certainty for shippers, but this certainty needs to be balanced against 
interests of safety because the speed with which a pilot transits a 
route should be dictated by circumstances. We do not think the risk of 
an overly expeditious passage should be borne by the environmental 
safety of Great Lakes waters and by public safety, both of which could 
be jeopardized as a result. We also think this risk is contrary to the 
interest of shippers in the safe passage of their vessels.
    A pilot in comment 55B and a president of a pilot association in 
comment 54 said that the hourly compensation standard should recognize 
that not all hours are billable.
    Response: We believe the current rate adequately addresses hours 
that are appropriate for billing. It is unclear to us from these 
comments what non-billable hours these commenters had in mind and how 
we should take them into account in setting rates. We invite them, and 
others, to provide us with additional information for consideration in 
2017 and beyond.
    Impact of rates on pilotage safety, efficiency, and reliability. An 
environmental group in comment AD said the low compensation and poor 
working conditions under which U.S. Great Lakes pilots work puts safety 
at risk, and therefore, threatens the Great Lakes environment, and that 
Congress clearly intended our ratemaking to take the public interest in 
such matters into account. A regional businessman in comment AJ also 
said that the regional economy depends on safe shipping and 
environmental protection of the Lakes.
    Response: We agree with both commenters. A vessel's safety is 
clearly a concern for pilots, vessel operators, shippers, and the 
general public. Ultimately, we think an unsafe system could provide 
shippers with incentives to shift their operations to other ports or 
other transportation modes.
    A pilot service provider in comment 43 cited studies \38\ showing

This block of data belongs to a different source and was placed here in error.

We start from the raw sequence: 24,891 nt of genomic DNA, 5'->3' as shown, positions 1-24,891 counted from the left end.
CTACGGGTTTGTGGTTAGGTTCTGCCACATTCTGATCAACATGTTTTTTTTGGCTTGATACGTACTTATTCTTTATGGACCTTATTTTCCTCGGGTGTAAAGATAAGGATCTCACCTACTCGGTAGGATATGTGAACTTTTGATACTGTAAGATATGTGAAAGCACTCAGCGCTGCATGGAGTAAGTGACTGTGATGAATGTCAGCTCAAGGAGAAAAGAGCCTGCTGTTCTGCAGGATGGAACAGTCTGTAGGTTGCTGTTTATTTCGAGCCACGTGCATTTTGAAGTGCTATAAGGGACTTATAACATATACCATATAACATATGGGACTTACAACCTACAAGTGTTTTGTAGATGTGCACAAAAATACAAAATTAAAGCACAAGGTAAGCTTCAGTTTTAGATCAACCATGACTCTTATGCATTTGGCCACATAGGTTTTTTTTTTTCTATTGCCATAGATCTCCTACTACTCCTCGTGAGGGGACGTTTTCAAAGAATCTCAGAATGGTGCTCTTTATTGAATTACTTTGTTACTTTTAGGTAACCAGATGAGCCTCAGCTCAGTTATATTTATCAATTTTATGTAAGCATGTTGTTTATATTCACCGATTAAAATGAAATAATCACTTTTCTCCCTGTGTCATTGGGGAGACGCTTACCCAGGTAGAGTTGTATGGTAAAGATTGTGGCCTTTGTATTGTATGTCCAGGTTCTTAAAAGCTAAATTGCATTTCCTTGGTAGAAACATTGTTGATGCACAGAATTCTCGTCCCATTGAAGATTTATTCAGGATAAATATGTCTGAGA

that ``more than 80 percent of maritime property damage claims and more 
than 90 percent of collisions'' are due to the irregularity of master 
or pilot work schedules and the pressure of the responsibility these 
individuals bear, leading to insomnia and ``near continuous fatigue,'' 
``often accompanied by intense stress and punctuated by large sudden 
shots of adrenalin.'' A pilot association president in comment 60 made 
very similar comments.
---------------------------------------------------------------------------

    \38\ According to the commenter, this quotation appears in J.A. 
Barber's Naval Ship Handler's Guide.
---------------------------------------------------------------------------

    Response: As is true for all transportation modes, chronic fatigue 
from irregular work schedules and insufficient rest periods can 
cumulatively increase the safety risks for maritime transportation. 
These increased risks are in no one's interest, and they also lead to 
pilotage service that is neither efficient nor reliable. The 
recuperative rest period is intended to ensure that, in addition to 
required rest periods between assignments, pilots have sufficient off-
assignment time during the season so they can avoid chronic fatigue.
    The national pilot association in comment 49 noted that shipping 
agents for foreign vessel operators have long demanded Coast Guard 
action to address the ``untenable situation'' in which pilot shortages 
and aging infrastructure can lead to expensive vessel movement delays. 
The association said that only in 2015 did the Coast Guard begin 
rectifying the severe pilot association revenue shortfall over the past 
decade, and commended the Coast Guard for continuing this rectification 
with our proposals for 2016. A pilot service provider in comment AN 
made similar comments.
    Response: We agree and think the pilot association correctly 
understands that increased pilot compensation is warranted if it leads 
to a pilotage system that is safer, more efficient, and more reliable 
for all stakeholders.
    Information provided by commenters. A pilot in comment 55C said 
that his association's staffing will be decreased by upcoming